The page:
[parisc-linux] Virtual mapping of IO cards

Frank Rowand frank_rowand@mvista.com
Wed, 16 Feb 2000 13:45:58 -0800

John Marvin wrote:
> Note: I've changed the subject, because I think this issue is mostly
> separate from the Linux syscall issue.
> > An HPMC may be delayed, relative to the instruction that caused it.  The
> > worst case is that a context switch _could_ occur before the HPMC occurs
> > (and yes, we did see this problem with our HP-UX and HP-RT VME systems
> > when a VME time-out was long enough).  This can make it more difficult to
> > figure out what instruction was issued to cause the HPMC.  The advantage
> > of the page fault is that you know exactly what instruction caused the
> > fault.
> But this doesn't help make your case.  You got the HPMC anyway because the
> card failed to respond in time.  The virtual mapping didn't help you.
> Virtually mapping the card doesn't help with HPMC's caused by dma buffer
> mismanagement (i.e. the card causes the HPMC while mastering the bus).
> Drivers for memory mapped register only cards, i.e. cards without any
> type of onboard memory (i.e. framebuffers, script memory, etc.) are
> not very likely to ever run into a bug of this type, since register
> pointers are usually set up once and never changed.
> In my experience, the majority of HPMC's have been caused by VM errors.
> Then comes the two cases mentioned above (card not responding, dma
> errors).  In my experience, the majority of driver page faults were caused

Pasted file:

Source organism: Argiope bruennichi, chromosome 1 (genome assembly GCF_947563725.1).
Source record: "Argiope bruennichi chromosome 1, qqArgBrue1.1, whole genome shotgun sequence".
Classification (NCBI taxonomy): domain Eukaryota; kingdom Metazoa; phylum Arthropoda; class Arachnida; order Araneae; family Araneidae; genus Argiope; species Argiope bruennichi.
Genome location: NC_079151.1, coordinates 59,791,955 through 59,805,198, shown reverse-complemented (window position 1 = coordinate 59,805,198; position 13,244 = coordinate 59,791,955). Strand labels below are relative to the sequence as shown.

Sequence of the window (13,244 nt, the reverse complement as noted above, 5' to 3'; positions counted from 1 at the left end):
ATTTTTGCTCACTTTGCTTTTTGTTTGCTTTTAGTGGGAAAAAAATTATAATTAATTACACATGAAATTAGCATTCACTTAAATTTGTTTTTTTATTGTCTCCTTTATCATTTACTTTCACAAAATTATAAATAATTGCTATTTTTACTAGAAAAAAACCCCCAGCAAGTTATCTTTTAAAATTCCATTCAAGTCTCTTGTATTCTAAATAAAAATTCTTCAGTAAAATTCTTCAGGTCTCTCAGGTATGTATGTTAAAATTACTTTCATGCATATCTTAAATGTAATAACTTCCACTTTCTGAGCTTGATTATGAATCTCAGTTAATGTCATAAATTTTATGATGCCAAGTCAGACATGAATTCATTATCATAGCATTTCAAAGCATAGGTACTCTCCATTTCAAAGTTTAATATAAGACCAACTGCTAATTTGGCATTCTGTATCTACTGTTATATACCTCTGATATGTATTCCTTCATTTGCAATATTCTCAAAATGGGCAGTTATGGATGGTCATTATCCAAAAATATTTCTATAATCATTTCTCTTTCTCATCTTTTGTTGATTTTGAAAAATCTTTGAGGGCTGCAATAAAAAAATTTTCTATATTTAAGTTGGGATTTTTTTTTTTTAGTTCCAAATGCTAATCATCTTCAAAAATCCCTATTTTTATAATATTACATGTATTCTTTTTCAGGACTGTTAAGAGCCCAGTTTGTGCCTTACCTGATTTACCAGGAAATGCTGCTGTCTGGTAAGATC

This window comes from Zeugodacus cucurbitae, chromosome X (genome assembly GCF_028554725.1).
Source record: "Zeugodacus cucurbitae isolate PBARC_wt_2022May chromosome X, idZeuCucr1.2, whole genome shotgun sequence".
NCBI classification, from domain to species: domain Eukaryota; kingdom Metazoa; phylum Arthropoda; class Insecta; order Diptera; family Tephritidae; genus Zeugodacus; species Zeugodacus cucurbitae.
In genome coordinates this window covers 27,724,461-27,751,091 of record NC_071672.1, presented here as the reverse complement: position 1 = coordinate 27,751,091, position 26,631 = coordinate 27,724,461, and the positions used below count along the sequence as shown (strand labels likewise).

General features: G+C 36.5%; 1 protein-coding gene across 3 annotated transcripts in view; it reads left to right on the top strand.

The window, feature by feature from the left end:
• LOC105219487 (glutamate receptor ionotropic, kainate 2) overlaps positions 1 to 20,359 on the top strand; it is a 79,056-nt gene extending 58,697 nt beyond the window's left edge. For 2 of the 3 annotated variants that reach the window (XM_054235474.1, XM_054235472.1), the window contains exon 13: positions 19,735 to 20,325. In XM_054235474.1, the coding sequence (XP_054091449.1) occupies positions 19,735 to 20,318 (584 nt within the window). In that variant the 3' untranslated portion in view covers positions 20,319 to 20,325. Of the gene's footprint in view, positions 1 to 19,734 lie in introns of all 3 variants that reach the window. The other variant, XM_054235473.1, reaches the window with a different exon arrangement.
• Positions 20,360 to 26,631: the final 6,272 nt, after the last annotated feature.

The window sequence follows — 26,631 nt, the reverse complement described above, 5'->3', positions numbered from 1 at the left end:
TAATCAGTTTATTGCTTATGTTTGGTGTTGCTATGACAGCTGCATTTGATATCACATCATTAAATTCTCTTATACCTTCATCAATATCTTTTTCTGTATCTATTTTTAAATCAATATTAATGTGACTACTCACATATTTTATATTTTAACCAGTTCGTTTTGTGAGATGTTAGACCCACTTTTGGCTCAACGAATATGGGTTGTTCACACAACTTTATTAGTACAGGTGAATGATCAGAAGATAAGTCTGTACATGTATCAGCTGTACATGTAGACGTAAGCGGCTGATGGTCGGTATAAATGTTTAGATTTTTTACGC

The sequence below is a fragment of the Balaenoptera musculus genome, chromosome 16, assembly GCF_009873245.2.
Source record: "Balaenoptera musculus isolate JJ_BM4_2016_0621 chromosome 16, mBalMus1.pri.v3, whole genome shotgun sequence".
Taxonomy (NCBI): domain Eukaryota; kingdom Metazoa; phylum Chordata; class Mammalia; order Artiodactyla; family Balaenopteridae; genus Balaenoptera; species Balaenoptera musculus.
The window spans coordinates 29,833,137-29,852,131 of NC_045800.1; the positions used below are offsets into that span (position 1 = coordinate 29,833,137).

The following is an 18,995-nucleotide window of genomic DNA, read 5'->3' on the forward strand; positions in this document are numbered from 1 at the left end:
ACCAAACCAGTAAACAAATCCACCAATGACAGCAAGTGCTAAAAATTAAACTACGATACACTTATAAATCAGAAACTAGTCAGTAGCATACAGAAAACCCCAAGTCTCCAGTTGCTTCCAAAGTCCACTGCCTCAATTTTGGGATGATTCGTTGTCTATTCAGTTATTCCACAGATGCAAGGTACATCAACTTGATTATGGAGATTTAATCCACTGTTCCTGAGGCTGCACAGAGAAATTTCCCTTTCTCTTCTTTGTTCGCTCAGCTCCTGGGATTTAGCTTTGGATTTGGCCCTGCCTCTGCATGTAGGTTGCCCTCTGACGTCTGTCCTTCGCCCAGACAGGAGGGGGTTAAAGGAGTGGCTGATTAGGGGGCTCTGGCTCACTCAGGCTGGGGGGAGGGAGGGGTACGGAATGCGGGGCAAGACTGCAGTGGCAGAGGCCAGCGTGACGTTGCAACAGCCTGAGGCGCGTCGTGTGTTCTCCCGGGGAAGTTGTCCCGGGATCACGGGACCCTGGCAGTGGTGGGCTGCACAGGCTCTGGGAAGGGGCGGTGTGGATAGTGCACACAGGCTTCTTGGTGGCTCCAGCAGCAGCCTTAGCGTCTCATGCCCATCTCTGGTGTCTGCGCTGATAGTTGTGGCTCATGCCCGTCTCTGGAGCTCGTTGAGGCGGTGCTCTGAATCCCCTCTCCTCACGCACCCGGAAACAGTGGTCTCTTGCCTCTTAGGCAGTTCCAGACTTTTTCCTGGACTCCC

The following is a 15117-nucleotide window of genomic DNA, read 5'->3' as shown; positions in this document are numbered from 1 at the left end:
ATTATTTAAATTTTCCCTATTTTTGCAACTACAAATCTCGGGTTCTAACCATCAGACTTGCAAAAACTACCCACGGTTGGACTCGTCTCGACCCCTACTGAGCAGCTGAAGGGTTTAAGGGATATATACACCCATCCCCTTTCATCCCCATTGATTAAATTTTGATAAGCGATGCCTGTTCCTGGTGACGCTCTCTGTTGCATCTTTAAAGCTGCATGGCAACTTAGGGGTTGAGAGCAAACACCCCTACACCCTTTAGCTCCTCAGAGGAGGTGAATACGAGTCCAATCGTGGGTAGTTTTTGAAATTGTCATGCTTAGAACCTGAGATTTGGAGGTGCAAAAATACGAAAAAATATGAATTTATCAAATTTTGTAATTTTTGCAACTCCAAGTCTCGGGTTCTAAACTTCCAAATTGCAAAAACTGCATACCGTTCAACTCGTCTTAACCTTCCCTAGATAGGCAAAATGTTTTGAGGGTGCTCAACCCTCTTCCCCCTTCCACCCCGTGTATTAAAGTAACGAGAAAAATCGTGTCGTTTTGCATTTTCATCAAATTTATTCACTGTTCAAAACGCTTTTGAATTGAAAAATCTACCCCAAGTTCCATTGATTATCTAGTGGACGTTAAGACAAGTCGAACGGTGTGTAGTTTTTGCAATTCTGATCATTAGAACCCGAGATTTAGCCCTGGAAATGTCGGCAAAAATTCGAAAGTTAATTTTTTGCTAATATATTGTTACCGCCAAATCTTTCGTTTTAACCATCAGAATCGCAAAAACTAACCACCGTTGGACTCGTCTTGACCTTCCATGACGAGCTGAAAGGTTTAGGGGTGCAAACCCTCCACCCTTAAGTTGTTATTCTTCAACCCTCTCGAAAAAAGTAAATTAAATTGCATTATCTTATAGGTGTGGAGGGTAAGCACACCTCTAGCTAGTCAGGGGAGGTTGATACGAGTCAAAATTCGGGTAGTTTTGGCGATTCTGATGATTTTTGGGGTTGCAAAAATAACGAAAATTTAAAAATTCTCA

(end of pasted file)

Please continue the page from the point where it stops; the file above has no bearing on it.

> by memory references (i.e. mismanaging memory buffers), not IO space
> references.  I can't say I've ever seen a driver page fault bug (i.e. one
> that would have HPMC'd in the current Linux implementation) that was
> caused by the driver mismanaging a pointer to its virtually mapped card
> space.  That is my experience.  YMMV.
> What percentage of the bugs that are caused by a driver mismanaging a
> pointer to its card space would be significantly helped by page faulting,
> rather than HPMC'ing? Although an HPMC can be delayed, I've found in
> the majority of the cases it was either right on, or one instruction off.

Yes, an HPMC caused by a read will behave as you describe.  It's the
case of a write that may be delayed by passing through one or more queues.

> I'm not trying to argue against virtually mapping the card (although I
> would be all for avoiding mapping a large graphics frame buffer in the
> kernel address space). I just want to be sure we do it for the right
> reasons.
> John Marvin
> jsm@fc.hp.com
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